Unique, nucleophilic boryl anion isolated.
A molecule that hosts a negatively-charged boron atom could prove to be an exciting addition to the chemist’s toolbox, according to researchers who have isolated the anion as its lithium salt.
Lithium can partner many of boron’s neighbours in the periodic table, such as nitrogen in lithium amide, and carbon in methyllithium. But there have been no direct observations of the equivalent boryllithium compounds containing a negative boron atom.
Now, Makoto Yamashita and colleagues at the University of Tokyo, Japan, have managed to make crystals of a reactive boryllithium molecule.
’Because similar reactive species such as alkyllithiums have been isolated, we believed that the isolation of boryllithium was possible,’ Yamashita told Chemistry World.
The boron anion is stabilised by two adjacent nitrogen atoms, and prepared by reacting lithium with a boron-bromide precursor. X-ray crystallography and boron-11 nuclear magnetic resonance measurements of the compound match theoretical predictions of what a true boron anion should look like.
The team found that the anion could react as a base, stripping hydrogen atoms from water. But it was also an effective nucleophile, easily attaching itself to the relatively positive carbon atoms within butyl chloride and benzaldehyde.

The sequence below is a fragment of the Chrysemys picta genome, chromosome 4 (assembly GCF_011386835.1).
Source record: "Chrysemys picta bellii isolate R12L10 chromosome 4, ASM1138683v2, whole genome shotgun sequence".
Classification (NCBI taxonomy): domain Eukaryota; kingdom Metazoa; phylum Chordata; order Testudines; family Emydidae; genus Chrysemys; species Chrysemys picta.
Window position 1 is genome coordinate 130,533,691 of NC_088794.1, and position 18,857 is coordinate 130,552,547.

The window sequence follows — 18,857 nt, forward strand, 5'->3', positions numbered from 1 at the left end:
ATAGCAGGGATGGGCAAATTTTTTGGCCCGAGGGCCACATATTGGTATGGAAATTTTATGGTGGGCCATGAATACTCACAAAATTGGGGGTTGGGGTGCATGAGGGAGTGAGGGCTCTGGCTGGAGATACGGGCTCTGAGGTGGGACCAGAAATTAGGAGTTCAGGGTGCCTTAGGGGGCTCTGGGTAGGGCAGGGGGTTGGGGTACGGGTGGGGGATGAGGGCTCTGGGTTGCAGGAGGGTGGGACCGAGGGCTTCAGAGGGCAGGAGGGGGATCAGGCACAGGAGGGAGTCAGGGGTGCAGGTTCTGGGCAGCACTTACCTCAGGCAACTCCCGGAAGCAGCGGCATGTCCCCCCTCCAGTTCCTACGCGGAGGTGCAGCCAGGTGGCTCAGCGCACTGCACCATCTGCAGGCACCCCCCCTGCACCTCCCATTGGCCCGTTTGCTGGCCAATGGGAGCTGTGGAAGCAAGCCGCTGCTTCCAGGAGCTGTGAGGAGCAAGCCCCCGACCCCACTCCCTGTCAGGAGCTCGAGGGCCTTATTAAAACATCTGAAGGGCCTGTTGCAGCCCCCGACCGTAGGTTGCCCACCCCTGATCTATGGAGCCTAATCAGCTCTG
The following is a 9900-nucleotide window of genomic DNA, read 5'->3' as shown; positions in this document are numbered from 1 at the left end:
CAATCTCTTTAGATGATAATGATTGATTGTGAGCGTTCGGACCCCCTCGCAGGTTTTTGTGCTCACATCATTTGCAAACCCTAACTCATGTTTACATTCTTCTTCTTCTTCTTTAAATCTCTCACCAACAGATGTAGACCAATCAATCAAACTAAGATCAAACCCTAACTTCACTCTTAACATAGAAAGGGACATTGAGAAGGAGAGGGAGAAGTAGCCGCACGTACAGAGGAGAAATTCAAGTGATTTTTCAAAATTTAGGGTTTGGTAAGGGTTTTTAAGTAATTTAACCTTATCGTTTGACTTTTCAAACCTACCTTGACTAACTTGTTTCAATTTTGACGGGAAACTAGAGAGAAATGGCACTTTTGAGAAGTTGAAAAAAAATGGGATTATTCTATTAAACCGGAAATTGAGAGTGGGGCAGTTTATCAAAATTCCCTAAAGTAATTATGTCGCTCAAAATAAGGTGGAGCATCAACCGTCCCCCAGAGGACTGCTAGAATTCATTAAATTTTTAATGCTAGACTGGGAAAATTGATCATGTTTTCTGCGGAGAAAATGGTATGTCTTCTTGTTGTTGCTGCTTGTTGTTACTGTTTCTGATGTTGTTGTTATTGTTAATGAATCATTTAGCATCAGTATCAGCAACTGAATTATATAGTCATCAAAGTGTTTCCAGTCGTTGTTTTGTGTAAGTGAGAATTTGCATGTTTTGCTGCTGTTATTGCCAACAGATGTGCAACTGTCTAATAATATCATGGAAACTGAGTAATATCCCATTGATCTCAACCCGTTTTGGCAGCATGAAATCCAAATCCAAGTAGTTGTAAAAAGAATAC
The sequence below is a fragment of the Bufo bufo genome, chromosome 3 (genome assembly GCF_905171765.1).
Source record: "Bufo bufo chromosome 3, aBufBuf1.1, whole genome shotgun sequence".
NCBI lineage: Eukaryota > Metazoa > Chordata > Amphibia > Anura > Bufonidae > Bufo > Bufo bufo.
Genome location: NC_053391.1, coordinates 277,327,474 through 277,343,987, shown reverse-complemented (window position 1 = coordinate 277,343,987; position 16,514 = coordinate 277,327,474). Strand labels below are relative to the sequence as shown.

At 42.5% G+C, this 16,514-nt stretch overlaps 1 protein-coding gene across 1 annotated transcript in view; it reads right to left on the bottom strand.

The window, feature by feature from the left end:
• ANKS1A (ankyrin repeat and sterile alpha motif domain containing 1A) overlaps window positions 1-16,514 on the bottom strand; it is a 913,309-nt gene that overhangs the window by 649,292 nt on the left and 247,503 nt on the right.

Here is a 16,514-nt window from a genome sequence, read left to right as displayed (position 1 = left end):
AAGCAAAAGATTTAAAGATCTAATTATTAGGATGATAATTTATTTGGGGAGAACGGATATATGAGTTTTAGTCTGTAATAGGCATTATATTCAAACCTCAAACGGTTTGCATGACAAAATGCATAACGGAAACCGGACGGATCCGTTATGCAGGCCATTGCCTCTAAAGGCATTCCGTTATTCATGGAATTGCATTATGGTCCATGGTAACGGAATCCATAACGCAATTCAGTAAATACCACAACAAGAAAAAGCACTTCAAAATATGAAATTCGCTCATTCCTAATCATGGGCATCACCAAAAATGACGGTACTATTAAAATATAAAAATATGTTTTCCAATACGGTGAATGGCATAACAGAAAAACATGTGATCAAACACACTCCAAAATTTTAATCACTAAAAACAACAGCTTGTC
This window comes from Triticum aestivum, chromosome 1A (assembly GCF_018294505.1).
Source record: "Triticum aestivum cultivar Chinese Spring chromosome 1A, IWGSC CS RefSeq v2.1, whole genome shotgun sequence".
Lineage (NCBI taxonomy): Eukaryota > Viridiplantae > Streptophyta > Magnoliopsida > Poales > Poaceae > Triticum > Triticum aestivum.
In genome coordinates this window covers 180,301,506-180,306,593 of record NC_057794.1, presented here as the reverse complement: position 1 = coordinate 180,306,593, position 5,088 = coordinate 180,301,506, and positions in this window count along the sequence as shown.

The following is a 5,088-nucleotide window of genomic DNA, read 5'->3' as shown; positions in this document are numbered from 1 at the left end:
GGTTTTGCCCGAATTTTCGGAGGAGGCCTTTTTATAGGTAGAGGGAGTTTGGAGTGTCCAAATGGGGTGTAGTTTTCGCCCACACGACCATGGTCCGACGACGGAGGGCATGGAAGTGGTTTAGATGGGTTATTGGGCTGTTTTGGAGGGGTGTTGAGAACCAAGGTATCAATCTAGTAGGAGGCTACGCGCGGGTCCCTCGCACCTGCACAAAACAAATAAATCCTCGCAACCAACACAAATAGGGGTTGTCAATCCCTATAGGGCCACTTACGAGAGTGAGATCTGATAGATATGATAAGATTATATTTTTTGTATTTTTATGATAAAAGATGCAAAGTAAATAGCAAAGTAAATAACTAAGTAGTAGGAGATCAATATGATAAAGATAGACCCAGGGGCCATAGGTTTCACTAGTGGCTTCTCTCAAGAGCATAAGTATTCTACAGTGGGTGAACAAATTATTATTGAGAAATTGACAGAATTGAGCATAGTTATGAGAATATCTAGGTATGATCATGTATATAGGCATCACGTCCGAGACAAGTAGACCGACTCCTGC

Although there are a few metal-catalysed reactions where boron appears to behave as a nucleophile, the active boron compounds have never been isolated, commented Todd Marder at the University of Durham, UK.
’The work opens the door to new pathways in boron chemistry that will have a substantial impact on both organic and inorganic synthesis,’ said Todd. ’[It’s] a very exciting time for boron chemistry’. As with any unusual new tool, it remains to be seen how synthetic chemists use it, but it is likely to provide more efficient routes to a variety of different chemical structures.
The team now hopes to increase the scale of their synthesis, and link the boron anion with other metals such as magnesium or zinc.
Asymmetric aldol reactions are playing a major role in helping chemists to create synthetic versions of natural compounds. Susan Aldridge reports.
Y Segawa, M Yamashita and K Nozaki, 2006, Science, 314, 113